Slight improvement in business default index, 3rd quarter data shows

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Banks were also encouraged to provide temporary interest payment holidays.
Banks were also encouraged to provide temporary interest payment holidays.
  • The quarterly Business Default Index (BDI) is produced by Exparian Africa.
  • Overall debtors' days outstanding fell from a decade-long high of 64.5 days in Q2 to just 55.2 days in Q3.
  • The index reflects that South African businesses benefited from the 30% effective reduction in their debt servicing costs.


The Covid-19 pandemic and its impact on economic activity in South Africa as a result of related lockdowns, played a significant role in bringing about a deterioration in the quarterly Business Default Index (BDI), produced by Exparian Africa.

The latest index, released earlier this week, showed that by the third quarter of this year there was far more business activity than in the second quarter. Experian regards the BDI as reflecting the level of health of businesses in the economy.

Overall debtors' days outstanding fell dramatically from a decade-long high of 64.5 days in Q2 and 59.8 days in Q1, to just 55.2 days in Q3. Similarly, the ratio of the longer-term outstanding debt to the shorter-term debt narrowed dramatically from a record 12.1% in Q2 and 9.3% in Q1, to 7.5% in Q3.

The index reflects that South African businesses benefited from the 30% effective reduction in their debt servicing costs as a result of the cut in the prime overdraft rate from 10% at the beginning of the year, to 7% in July. In addition, from the fiscal side, many of those businesses and consumers who were retrenched or received pay cuts during the strictest phase of lockdown benefited from the Temporary Employee Relief Scheme (TERS) executed by the Unemployment Insurance Fund and introduced by the government to provide some temporary financial relief.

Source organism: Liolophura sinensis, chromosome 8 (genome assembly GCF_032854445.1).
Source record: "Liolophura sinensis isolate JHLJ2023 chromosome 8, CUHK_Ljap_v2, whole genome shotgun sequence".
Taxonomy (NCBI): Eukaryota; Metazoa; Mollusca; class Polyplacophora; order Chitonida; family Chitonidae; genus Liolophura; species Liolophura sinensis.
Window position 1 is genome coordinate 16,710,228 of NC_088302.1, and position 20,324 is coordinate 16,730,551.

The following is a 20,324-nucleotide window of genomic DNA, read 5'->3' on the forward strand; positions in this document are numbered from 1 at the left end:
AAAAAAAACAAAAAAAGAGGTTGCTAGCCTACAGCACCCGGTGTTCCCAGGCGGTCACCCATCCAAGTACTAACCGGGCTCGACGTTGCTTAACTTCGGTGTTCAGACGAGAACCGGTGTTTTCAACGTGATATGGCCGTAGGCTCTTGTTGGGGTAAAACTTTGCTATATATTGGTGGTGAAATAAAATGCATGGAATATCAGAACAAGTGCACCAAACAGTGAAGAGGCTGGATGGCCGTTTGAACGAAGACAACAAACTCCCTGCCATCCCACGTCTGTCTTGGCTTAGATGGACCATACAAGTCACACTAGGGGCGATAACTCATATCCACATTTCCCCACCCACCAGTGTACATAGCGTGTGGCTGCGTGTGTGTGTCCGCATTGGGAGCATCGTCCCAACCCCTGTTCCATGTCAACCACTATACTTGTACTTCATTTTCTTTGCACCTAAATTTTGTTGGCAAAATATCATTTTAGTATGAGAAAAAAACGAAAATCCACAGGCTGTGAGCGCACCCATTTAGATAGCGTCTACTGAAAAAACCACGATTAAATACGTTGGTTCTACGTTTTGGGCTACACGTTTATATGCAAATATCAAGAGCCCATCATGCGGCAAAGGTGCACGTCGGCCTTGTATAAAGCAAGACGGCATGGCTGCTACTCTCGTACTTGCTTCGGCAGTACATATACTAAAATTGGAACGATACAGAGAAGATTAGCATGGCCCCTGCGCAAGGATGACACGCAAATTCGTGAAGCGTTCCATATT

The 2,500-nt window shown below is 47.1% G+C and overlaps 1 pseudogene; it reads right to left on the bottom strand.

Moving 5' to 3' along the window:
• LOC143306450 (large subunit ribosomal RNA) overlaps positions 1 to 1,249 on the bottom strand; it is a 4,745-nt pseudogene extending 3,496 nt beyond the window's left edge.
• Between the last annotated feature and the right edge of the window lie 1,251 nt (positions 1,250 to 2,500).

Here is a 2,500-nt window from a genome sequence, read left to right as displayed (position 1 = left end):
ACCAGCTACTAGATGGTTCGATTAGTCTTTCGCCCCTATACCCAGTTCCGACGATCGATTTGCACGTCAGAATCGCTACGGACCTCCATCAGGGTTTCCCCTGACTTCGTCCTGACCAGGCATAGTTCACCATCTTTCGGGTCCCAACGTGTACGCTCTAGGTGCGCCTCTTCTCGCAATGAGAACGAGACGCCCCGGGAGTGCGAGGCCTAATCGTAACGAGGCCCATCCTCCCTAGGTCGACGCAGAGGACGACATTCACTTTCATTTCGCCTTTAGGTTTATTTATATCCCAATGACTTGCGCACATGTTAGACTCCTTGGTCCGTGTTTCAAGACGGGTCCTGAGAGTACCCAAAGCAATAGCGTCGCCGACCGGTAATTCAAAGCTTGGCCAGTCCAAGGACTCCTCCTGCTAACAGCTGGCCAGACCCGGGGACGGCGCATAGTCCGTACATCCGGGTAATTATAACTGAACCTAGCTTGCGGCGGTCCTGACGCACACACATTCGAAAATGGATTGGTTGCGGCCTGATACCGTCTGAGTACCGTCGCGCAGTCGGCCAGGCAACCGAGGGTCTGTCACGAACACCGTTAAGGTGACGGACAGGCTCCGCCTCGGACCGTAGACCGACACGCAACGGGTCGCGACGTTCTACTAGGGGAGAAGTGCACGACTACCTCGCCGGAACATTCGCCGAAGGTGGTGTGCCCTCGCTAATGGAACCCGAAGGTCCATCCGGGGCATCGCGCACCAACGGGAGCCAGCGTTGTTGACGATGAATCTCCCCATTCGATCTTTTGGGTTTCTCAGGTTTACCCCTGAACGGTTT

Banks were also encouraged to provide temporary interest payment holidays for holders of mortgage advances, car loans and other relevant forms of debt.

"During the second quarter, both international and domestic economies were heavily locked down in an effort to quell the spread of Covid-19. This meant that many sectors saw activity declining by between 50% and 100% through the course of April specifically. From May onwards, some of the lockdown restrictions gradually came to be lifted, which benefitted Q3 greatly," said Jaco van Jaarsveldt, chief decision analytics officer at Experian Africa. 

"Domestically, it has been observed that a variety of economic indicators have progressively improved with the relaxation of lockdown restrictions, as human behaviour and business conditions gradually aspired to return to normality. This was the dominant trend in economic activity and the debt metrics of businesses overall in Q3."

In his view, the best that one can hope for is that the rate of deterioration in business debt conditions in the short to medium term will simply become much more temperate. 

"We thus recommend businesses to remain very focused on cash flow management, ensuring stock holding aligns with both capacity restrictions and consumer demand," said Van Jaarsveldt.

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